This poisonous member of the Solonacea family (nightshades, potatoes, tomatoes) is an unusual and striking non native. The dramatic creamy yellow and purple veined flowers are an unusual sight, most often found in old apothecary gardens but also in sand and gravel near the sea.
It is a biennial with a shrubby habit growing up to 1m tall. The whole plant is very hairy and very sticky and produces a nauseous odour!
|Henbane, Black Henbane, Stinking nightshade, Hog's bean
The green hairy leaves are between 10 and 20cm long with up to 3 lobes and a pointed tip. In the second year they lie in two rows on either side of the stem.
The flowers are very distinctive being bell shaped, 2-5cm across with 5 petals. They are a creamy yellow colour with purple veining and a purple centre. They sit at the base of the leaves one on each side of the stem.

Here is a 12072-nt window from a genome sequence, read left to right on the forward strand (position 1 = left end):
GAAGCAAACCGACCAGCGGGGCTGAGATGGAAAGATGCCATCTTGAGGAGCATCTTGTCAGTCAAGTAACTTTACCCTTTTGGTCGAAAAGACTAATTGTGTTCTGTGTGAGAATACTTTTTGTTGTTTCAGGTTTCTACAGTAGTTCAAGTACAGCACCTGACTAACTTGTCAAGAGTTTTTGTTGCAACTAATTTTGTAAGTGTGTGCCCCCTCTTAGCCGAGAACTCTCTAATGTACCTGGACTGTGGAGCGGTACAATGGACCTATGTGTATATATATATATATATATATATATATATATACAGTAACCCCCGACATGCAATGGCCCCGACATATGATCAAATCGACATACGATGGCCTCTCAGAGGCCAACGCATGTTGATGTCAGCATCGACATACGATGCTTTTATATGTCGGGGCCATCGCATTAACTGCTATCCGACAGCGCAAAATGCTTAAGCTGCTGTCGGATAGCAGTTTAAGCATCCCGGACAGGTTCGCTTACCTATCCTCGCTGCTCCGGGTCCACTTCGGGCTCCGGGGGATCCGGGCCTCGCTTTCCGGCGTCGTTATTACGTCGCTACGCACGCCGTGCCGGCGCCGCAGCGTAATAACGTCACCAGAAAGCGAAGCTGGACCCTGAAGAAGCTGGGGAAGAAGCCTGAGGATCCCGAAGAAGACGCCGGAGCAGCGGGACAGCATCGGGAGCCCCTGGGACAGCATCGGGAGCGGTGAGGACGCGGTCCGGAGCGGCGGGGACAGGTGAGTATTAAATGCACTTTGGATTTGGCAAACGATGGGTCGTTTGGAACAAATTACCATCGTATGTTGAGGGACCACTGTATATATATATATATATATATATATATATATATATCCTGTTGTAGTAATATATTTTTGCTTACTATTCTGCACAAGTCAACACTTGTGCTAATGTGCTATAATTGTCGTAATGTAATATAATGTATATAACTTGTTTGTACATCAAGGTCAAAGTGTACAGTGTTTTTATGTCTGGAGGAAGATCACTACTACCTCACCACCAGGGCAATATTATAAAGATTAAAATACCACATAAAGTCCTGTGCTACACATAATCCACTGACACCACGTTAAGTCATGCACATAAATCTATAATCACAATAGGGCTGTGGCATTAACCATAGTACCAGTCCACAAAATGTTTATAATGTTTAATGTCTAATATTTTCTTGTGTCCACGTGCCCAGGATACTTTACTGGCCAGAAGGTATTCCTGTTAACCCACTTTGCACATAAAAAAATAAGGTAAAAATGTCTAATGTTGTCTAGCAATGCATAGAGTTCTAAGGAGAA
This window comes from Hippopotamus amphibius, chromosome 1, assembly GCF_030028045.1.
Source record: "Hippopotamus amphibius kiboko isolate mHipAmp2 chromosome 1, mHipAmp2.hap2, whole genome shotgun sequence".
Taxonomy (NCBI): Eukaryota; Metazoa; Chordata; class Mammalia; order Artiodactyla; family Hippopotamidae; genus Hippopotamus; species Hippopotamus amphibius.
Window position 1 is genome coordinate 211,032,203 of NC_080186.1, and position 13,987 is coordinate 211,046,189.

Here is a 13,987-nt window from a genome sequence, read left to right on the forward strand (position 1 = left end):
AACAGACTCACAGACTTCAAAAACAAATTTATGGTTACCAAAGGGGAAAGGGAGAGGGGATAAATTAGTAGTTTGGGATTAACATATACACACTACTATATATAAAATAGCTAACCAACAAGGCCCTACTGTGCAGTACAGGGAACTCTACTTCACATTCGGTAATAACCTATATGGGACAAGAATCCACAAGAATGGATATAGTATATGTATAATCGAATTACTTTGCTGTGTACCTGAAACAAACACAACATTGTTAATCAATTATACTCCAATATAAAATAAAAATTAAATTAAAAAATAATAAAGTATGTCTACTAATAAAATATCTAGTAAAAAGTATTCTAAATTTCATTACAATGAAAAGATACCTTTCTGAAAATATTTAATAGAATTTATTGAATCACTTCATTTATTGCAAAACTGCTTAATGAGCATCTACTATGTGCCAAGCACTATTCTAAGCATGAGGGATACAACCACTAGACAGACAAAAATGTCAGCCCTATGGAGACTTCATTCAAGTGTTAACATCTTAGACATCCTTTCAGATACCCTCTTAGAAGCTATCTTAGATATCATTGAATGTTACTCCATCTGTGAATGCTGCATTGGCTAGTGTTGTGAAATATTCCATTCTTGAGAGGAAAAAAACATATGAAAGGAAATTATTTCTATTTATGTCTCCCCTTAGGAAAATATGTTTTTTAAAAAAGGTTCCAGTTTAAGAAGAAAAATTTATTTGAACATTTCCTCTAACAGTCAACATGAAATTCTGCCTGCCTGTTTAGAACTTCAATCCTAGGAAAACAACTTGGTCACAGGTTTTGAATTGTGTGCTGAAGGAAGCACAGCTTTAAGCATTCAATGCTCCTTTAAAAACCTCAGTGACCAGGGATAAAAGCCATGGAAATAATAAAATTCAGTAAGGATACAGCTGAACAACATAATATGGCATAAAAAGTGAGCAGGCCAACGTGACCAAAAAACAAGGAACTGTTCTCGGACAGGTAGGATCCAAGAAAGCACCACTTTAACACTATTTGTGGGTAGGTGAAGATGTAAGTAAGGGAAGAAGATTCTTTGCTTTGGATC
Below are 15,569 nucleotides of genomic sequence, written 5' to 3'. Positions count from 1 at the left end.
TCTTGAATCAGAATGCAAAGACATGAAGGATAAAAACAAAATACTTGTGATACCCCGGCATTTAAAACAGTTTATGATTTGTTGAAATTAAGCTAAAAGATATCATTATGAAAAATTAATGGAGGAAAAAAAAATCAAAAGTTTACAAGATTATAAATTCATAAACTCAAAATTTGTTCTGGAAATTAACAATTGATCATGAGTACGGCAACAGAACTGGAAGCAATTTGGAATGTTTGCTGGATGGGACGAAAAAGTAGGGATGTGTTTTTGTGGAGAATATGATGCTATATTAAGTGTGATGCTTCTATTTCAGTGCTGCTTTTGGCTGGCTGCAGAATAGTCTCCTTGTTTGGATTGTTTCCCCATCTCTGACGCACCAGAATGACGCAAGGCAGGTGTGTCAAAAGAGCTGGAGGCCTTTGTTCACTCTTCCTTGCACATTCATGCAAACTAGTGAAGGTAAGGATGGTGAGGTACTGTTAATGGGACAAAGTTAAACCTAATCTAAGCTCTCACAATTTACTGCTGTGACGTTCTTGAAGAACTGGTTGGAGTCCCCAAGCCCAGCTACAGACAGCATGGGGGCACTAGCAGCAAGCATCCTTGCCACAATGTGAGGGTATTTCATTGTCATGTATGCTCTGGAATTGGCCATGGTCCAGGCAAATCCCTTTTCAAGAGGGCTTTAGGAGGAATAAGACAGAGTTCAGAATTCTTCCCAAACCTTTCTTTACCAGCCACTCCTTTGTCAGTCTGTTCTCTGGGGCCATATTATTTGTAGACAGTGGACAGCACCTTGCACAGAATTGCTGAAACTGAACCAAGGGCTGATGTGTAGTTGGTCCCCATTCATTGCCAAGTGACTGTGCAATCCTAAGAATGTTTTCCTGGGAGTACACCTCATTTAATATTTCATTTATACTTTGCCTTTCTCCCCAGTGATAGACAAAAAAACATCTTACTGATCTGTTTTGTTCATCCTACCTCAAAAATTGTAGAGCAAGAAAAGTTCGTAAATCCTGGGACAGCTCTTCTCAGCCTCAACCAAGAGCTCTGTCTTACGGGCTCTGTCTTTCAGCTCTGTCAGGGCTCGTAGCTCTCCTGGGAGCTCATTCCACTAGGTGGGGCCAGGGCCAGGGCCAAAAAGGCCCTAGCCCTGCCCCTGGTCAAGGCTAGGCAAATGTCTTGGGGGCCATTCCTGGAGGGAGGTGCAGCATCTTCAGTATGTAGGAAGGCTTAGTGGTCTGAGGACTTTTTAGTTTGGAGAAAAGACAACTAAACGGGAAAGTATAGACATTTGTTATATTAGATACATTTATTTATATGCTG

The fruit resemble a small green tomato, 10-20mm in diameter, sitting at the base of a large calyx (cup like structure).
The seeds are typical of the Solonacea family resembling those of the tomato i.e many small seeds.
Most commonly found around old buildings, likely as part of a medicinal garden and in areas of shingle or gravel near the sea.
Nothing has flowers like this and even the tomato like fruit are green and sit in a deep cup so it is not likely to be mistaken for anything else.
Nauseous – thus the stinking nightshade name.
Rare in the UK and northern Europe.
Henbane was and is used and grown for reputed herbal medicinal purposes. However it has long been associated with witches and hallucinations despite its lethal toxicity. Recoveries of seeds from a Viking grave have backed up suggestions that this could be the plant used to induce the rage of the berserkers in battle.